B. B. Explosion

by Patrick King

Viz's latest shoujo fix comes in the bright, plucky form of B. B. Explosion, the first title available in English from Yasue Imai. This is a rising star series, akin to Chance Pop Session and Forbidden Dance, wherein young Airi Ishikawa discovers she has an unexpected talent for singing and dancing.

Airi had long idolized the various pop singers she saw on Boom Boom, a TV program showcasing hot new talents in the music industry. However, she's from Okinawa, and thus is a bit removed from the glamour of Tokyo. Luckily for her, an astute judge at a local dancing audition has placed Airi on the fast track to fame, but is she ready to endure the consequences of stardom?

B. B. Explosion is shoujo at its most extreme. Everything in the series is cute and energetic, and there's even a little magical mascot named Cesar, visible only to those who have the potential for celebrity. Cesar, much like Kero-chan in Cardcaptor Sakura, behaves as Airi's conscience, though his ability to enforce his own advice is limited.

Luckily for me, the story of B. B. Explosion is able to overpower the cuteness, leaving readers with a well-balanced tale that lets you feel good without inducing cavities, or in the extreme case of Hello Kitty, vomiting. Oh, the stories I've heard of people who've seen one too many Hello Kitty episodes...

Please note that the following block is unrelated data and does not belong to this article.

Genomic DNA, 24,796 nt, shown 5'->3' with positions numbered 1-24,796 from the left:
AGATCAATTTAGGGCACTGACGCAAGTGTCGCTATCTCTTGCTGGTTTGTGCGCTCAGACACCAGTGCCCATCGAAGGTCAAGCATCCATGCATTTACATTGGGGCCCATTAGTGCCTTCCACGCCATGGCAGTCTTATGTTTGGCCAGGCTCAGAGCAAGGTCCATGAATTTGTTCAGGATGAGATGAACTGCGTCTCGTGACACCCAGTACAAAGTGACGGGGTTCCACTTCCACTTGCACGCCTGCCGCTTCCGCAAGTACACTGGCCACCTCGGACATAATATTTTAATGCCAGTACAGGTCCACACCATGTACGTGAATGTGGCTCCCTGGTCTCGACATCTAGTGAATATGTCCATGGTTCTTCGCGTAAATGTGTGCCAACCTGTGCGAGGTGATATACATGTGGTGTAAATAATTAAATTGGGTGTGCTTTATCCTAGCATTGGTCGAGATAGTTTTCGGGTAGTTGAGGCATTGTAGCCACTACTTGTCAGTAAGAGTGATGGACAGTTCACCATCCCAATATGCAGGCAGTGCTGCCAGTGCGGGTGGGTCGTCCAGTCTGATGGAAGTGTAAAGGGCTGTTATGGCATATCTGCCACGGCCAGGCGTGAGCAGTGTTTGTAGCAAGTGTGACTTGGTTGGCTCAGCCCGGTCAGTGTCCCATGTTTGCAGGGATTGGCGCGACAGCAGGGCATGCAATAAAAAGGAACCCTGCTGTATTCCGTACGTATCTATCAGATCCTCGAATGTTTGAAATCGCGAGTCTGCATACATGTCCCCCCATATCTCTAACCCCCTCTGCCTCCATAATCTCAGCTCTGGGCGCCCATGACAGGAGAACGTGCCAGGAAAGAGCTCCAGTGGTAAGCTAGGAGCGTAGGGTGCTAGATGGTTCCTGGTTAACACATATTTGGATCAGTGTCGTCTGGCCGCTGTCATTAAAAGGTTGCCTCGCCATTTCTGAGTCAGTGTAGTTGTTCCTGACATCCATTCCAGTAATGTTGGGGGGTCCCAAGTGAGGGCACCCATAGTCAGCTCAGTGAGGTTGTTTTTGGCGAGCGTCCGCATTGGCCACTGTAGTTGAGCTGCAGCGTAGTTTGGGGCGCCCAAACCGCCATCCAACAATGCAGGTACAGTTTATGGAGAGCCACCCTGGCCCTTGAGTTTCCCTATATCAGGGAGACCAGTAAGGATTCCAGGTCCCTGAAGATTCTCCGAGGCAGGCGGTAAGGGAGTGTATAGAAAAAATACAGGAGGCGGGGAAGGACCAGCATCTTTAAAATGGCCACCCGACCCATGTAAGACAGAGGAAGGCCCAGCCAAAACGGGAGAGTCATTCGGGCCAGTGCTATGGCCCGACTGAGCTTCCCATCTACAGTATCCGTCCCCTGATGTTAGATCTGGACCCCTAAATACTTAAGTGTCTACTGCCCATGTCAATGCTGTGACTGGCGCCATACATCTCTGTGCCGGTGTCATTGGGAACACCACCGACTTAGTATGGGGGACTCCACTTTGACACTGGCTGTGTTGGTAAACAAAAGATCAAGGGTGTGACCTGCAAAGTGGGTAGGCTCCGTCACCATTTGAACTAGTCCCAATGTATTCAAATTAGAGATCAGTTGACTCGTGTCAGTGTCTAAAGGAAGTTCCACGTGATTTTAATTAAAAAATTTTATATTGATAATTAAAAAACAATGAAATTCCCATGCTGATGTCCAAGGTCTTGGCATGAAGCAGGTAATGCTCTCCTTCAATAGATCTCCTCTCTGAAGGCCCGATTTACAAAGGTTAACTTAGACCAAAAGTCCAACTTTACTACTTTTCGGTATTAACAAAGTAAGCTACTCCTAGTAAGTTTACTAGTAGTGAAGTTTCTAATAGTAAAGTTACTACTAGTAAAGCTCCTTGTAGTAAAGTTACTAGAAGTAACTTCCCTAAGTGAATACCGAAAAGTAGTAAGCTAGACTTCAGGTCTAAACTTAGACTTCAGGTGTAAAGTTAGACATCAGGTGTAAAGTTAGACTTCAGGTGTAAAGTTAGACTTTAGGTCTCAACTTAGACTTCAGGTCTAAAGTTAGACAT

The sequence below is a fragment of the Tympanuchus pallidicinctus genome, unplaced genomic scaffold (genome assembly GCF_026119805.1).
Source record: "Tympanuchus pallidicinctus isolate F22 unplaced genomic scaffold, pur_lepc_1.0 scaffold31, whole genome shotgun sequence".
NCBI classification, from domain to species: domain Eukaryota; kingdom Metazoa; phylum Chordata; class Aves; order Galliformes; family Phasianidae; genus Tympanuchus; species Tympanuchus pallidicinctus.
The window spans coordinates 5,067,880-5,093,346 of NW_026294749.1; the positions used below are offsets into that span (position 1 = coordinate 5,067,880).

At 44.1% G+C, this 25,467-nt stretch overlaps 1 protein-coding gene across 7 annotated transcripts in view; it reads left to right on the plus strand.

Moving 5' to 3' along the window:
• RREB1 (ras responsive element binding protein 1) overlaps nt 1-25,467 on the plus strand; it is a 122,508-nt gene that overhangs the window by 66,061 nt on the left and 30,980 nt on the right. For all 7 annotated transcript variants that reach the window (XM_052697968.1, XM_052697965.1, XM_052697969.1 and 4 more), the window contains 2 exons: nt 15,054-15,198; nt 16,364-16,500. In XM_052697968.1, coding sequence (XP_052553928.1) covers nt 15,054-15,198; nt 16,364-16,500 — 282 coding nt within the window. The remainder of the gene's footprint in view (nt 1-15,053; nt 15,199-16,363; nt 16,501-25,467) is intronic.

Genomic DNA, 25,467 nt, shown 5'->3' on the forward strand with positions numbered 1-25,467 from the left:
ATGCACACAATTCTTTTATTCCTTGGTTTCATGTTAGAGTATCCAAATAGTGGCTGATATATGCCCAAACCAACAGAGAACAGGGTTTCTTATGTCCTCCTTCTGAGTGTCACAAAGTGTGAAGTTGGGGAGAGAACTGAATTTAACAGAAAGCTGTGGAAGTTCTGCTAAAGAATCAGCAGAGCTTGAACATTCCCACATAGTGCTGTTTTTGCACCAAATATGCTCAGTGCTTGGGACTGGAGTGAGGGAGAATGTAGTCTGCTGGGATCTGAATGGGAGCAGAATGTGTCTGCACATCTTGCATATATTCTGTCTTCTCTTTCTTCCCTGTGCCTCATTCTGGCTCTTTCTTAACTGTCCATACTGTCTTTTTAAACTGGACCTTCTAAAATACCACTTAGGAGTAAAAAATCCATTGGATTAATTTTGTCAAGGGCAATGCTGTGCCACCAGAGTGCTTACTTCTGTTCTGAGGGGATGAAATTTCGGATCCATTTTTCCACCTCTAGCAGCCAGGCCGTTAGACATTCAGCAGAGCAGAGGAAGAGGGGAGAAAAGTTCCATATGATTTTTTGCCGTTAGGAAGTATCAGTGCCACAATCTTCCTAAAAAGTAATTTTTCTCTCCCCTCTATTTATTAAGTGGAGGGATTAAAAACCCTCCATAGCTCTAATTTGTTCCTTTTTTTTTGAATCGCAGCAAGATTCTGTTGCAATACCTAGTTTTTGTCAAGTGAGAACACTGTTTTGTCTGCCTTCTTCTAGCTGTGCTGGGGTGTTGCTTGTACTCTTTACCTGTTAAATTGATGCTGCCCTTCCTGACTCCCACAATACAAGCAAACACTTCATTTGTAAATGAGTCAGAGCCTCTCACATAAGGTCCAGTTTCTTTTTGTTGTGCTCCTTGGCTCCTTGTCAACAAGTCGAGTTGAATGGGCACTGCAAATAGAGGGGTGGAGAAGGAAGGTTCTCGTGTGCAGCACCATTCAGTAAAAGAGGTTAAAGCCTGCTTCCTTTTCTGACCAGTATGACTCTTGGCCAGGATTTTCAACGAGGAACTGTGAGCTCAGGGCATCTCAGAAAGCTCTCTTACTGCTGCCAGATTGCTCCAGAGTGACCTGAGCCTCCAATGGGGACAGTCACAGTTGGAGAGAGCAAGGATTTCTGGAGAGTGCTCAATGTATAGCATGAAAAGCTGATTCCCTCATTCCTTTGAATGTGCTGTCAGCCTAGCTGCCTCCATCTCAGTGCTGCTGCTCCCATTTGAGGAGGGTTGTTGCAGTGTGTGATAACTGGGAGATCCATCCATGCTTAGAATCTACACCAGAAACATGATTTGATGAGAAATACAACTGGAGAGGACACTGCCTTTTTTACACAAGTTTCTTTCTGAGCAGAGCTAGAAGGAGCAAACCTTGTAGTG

In all seriousness, in only the first volume of the series, the standard sensitive subjects that should be found in all coming of age stories are covered. First of all, Airi's father doesn't want her leaving Okinawa for Tokyo, and so she must choose between her newfound dream and obeying her dad, which is always a tough decision in this sort of tale. Airi's skillful audition landed her a chance to attend Actors, a renowned school for the performing arts. Once there, she quickly realizes that it takes more than raw talent and enthusiasm to become a star. She must be willing to work hard to make it as a pop star, and her first few weeks at Actors will most likely determine her chances of sticking to her path in the long run.

I have to stick this title up with my other girly guilty pleasure, Forbidden Dance, because it's a good, simple, endearing tale that helps scare away the bad things that occur during the day. The artwork is very pretty, with standard shoujo screentone techniques, shiny hair, and exaggeratedly large eyes and mouths. The book is unflipped, and the adaptation reads smoothly. With a release like this, I always worry that too much goofy American slang will get thrown into the English adaptation, but altogether this series has undergone a rather smooth transition as far as I can tell.

If you're not into shoujo, or if you prefer shoujo that focuses more on romance and less on the pop music industry, then you may be tempted to pass on B. B. Explosion. However, if you're looking for some light reading with a good cast of characters, solid artwork, and a plucky heroine, then this might be a good title to pick up. It may not inspire you to quit your day job and audition for American Idol, but perhaps it will help take the edge off of a long day. At times, I don't think I really need anything more than just that.

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  • B. B. Explosion

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    Viz Comics - Yasue Imai
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